Organisms that live on or in a host and obtain food from it at the expense of the host are called parasites.
Three main classes of parasites and diseases that plague humans, and most of the major parasites that can infect humans:
Class Protozoa – single-celled organisms that can live either freely or within a host.
- Entamoeba histolytica (amoeba)
- Giardia intestinalis (Giardiasis)
- Leishmania (Leishmaniasis)
- Balantidium coli (Balantidiasis)
- Plasmodium falciparum (malaria)
- Cryptosporidium (Cryptosporidiosis)
- Toxoplasma Gondii (Toxoplasmosis)
- Trypanosoma brucei (sleeping sickness)
Class Helminth – large, multi-cellular organisms (worms) what can live freely or within a host.
- Group Flatworm
- Trematodes (flukes) – Fasciola (liver flukes) and Schistosoma (blood flukes)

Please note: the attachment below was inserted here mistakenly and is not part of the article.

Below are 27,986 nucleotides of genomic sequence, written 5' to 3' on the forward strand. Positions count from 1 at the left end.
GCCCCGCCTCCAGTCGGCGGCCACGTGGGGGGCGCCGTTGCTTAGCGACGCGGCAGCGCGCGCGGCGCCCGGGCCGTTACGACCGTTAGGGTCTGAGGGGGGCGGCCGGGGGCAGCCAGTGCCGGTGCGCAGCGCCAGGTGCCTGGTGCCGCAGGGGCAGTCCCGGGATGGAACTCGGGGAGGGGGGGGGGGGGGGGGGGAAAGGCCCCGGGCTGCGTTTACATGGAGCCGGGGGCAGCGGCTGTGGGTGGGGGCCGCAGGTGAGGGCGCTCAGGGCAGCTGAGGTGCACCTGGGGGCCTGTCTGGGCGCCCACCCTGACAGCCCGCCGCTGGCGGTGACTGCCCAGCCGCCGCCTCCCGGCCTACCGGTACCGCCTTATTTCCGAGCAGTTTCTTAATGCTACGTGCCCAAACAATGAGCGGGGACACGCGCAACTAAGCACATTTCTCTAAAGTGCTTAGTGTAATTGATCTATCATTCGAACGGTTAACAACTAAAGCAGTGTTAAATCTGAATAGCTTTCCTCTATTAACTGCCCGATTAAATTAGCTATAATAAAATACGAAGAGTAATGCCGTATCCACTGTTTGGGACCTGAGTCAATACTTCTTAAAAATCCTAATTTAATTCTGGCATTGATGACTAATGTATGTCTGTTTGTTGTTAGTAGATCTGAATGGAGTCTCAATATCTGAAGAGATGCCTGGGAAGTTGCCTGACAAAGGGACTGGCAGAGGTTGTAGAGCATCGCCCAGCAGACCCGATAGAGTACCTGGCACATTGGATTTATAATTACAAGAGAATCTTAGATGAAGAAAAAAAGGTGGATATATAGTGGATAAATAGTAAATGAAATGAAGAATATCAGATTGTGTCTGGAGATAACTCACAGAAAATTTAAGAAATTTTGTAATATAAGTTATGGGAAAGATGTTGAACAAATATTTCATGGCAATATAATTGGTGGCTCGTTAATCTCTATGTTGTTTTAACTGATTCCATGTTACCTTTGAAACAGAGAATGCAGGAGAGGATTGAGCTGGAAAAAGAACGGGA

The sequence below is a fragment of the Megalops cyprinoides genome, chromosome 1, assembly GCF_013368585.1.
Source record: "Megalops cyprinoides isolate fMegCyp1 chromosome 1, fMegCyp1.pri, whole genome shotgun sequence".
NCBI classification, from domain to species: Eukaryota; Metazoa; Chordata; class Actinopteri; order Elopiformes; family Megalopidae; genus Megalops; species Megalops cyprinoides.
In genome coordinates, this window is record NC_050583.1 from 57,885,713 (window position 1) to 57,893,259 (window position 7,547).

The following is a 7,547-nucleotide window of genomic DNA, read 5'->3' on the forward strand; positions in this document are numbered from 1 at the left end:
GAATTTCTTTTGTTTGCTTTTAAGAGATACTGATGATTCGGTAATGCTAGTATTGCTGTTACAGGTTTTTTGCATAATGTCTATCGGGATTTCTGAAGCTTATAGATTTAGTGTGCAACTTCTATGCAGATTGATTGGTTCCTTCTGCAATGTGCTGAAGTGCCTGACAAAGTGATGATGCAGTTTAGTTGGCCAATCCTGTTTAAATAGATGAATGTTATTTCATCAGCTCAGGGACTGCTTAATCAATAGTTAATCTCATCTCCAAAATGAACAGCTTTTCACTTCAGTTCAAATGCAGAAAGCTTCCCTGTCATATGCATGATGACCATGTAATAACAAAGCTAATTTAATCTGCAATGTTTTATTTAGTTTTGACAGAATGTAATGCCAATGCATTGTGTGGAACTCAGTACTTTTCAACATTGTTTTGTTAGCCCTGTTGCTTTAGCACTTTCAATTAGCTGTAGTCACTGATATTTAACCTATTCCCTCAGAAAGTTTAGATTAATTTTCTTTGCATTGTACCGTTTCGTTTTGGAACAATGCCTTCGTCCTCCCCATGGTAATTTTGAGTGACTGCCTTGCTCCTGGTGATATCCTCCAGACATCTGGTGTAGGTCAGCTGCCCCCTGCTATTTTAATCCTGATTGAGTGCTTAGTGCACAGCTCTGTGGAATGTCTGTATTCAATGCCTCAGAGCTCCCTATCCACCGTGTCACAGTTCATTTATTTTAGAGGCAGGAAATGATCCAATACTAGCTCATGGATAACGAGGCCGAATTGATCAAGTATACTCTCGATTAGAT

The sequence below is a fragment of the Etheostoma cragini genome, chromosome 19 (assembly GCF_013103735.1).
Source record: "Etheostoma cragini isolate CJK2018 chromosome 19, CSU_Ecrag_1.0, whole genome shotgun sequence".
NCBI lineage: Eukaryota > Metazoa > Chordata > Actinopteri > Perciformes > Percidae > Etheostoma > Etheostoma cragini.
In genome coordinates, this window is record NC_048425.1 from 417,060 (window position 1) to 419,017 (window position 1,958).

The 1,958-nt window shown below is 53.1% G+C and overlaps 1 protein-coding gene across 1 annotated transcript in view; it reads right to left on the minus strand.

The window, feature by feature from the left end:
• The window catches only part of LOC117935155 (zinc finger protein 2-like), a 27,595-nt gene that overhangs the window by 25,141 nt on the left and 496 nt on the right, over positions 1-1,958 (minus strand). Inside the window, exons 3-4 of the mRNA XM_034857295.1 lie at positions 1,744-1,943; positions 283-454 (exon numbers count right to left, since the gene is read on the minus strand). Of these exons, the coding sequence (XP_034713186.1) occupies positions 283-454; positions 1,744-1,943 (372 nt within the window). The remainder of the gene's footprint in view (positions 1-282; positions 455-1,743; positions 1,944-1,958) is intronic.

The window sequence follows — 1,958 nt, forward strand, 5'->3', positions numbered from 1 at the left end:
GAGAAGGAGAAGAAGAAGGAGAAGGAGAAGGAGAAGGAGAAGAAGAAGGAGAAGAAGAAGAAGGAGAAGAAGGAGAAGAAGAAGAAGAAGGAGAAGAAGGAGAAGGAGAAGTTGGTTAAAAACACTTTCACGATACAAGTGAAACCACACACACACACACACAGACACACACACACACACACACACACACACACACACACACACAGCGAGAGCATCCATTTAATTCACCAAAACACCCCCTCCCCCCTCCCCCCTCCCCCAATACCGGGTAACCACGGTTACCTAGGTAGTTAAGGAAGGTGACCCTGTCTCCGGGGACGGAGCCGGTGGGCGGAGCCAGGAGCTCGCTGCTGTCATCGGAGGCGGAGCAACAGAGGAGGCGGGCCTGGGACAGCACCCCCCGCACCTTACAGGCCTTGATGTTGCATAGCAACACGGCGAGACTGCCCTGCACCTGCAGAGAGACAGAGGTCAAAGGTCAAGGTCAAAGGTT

- Cestodes (tapeworms) – Taenia spp., Echinococcus, and Diphyllobothrium
- Group Thorny-headed worm (acanthocephalins)
- Macracanthorhynchus hirudinaceous
- Moniliformis moniliformis
- Bolbosoma spp.
- Group Roundworm (nematodes)
- Whip worms – Trichuris trichiura
- Hookworms – Necator, Ascaris, and Ancylostoma
- Threadworms – Strongloides
- Guinea worms – Dracunculus
- Filarial worms – Wuchereria and Onchocerca
Class Ectoparasite – dependent on blood as a food source from their human hosts.
spp = species; plural